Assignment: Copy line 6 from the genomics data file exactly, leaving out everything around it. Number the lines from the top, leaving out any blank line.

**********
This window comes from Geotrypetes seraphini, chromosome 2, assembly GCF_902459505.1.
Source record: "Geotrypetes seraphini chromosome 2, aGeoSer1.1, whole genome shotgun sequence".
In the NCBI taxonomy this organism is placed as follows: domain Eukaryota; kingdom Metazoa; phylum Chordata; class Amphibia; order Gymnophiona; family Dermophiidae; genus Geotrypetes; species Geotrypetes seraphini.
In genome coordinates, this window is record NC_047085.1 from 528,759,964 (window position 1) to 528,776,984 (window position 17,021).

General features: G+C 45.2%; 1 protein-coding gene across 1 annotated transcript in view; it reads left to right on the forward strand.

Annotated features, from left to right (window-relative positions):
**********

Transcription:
Annotated features, from left to right (window-relative positions):